Herbert Weir Smyth [n.d.], A Greek Grammar for Colleges; Machine readable text [info] [word count] [Smyth].
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2973

τὲ . . . τέ usually serves to connect clauses, less frequently single words. In English and often suffices, but as . . . so is often in place. τὲ . . . τέ is more common in poetry than in prose, but in prose more common than τέ standing alone. Thus, πατὴρ ἀνδρῶν τε θεῶν τε father of men and gods A 544, ἐμοί τε γὰρ πολέμιοι Ἀσσύριοι, σοί τε νῦν ἐχθί_ονές εἰσιν ἢ ἐμοί for the Assyrians are enemies to me, and they are now more hostile to you than to me X. C. 4.5.23, περὶ ὧν εἰδέναι τε κάλλιστον μὴ εἰδέναι τε αἴσχιστον knowledge of which is most excellent and ignorance most disgraceful P. G. 472c.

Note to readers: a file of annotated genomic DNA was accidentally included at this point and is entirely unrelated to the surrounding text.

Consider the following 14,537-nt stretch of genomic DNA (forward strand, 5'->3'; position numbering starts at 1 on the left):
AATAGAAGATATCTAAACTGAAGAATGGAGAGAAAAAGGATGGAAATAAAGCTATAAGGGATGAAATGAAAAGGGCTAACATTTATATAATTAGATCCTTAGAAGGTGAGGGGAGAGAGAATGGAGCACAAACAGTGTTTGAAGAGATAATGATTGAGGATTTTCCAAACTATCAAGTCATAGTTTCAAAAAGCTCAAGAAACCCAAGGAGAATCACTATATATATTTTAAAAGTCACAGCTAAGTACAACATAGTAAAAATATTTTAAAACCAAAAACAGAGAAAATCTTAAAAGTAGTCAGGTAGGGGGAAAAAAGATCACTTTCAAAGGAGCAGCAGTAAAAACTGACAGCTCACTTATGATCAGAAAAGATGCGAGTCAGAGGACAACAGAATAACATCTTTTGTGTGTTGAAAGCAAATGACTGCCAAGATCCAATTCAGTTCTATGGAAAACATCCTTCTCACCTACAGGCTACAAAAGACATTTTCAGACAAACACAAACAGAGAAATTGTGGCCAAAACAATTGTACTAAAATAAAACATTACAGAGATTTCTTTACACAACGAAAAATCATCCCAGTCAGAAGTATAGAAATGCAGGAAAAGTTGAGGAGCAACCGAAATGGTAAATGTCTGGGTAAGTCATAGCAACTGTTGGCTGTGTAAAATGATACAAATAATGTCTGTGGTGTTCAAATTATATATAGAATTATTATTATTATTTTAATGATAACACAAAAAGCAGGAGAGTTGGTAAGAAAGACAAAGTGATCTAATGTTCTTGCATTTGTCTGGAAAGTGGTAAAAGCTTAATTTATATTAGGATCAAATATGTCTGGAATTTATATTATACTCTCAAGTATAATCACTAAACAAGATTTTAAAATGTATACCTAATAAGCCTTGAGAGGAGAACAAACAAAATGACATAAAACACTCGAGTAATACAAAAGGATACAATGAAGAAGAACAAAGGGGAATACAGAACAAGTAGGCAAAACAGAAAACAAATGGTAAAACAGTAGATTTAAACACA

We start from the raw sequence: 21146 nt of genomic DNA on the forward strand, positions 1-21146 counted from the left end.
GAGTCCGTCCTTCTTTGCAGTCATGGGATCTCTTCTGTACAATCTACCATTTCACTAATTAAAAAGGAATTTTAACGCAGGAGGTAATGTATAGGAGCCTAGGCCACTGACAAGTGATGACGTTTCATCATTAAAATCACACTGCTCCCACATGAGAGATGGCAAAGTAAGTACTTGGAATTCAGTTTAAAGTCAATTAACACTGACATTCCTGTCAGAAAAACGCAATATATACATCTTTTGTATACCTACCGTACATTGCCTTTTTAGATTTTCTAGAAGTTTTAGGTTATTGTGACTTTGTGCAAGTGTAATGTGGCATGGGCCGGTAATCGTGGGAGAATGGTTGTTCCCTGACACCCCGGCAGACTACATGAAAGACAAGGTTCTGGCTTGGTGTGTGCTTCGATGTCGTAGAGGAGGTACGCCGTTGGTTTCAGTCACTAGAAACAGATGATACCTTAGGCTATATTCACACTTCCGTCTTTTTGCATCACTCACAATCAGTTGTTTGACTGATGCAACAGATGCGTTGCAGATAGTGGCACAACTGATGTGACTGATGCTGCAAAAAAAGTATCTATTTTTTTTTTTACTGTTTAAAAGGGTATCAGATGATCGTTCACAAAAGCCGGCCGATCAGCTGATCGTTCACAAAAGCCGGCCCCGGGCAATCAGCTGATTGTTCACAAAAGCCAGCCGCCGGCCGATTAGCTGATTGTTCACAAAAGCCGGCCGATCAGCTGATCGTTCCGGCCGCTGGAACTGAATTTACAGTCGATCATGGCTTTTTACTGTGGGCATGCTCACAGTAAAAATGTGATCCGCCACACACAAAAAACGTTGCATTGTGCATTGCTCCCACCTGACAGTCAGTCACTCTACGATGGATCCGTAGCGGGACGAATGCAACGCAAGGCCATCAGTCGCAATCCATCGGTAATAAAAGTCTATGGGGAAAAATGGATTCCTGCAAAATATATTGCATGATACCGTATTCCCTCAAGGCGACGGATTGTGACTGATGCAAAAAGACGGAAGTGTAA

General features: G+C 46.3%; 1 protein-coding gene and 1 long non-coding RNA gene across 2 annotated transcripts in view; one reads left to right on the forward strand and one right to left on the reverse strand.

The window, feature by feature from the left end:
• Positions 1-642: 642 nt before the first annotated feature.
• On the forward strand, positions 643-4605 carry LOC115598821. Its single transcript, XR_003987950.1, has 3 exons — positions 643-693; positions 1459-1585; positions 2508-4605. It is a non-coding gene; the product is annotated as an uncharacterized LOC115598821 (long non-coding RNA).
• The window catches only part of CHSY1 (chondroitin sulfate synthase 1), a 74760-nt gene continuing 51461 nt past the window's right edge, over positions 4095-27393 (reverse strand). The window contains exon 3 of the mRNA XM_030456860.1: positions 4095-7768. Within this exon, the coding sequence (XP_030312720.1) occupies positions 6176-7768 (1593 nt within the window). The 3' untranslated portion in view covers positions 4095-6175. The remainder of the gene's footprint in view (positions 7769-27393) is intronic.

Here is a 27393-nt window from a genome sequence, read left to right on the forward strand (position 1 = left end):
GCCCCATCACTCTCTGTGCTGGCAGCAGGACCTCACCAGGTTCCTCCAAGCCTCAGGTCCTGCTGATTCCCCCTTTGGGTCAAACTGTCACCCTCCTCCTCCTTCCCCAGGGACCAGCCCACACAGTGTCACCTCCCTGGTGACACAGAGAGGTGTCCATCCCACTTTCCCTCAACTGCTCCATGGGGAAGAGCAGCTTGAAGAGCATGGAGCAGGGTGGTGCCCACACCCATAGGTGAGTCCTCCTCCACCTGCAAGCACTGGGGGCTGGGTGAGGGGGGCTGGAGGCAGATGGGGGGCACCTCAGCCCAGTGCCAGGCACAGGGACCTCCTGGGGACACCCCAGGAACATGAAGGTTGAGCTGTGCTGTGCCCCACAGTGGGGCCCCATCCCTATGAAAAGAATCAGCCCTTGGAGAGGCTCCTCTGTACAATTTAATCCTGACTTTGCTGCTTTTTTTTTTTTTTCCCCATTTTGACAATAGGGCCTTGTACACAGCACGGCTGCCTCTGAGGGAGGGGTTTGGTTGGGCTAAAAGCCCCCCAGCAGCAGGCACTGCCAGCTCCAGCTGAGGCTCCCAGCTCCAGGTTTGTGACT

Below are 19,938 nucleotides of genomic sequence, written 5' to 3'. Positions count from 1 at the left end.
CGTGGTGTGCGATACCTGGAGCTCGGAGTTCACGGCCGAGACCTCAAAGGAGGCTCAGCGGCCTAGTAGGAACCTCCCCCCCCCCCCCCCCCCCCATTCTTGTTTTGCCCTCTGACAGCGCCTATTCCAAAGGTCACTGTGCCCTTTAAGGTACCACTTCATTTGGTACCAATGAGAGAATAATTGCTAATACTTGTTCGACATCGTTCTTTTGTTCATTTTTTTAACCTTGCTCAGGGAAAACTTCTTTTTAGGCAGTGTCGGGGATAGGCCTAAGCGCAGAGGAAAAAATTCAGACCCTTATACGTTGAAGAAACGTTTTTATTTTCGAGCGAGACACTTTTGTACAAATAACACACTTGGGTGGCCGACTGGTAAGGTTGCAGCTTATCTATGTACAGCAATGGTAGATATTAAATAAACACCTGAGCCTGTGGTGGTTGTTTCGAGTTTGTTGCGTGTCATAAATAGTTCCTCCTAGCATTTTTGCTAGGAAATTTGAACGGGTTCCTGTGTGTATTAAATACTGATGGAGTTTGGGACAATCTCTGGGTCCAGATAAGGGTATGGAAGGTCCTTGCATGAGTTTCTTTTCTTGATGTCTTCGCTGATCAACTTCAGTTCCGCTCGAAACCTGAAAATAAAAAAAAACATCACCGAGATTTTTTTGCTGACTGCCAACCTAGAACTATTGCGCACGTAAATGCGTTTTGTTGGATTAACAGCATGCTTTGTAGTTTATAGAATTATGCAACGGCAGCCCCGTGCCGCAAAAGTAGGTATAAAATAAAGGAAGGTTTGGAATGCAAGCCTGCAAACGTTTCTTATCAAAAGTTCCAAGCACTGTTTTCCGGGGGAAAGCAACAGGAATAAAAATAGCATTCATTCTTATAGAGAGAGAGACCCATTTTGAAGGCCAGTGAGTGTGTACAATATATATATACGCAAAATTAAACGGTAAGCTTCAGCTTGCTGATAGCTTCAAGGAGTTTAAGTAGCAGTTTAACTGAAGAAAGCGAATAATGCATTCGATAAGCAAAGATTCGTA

a. One clause may be negative, the other affirmative (T. 2.22); but we usually have οὔτε instead of τὲ οὐ.

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Herbert Weir Smyth [n.d.], A Greek Grammar for Colleges; Machine readable text [info] [word count] [Smyth].
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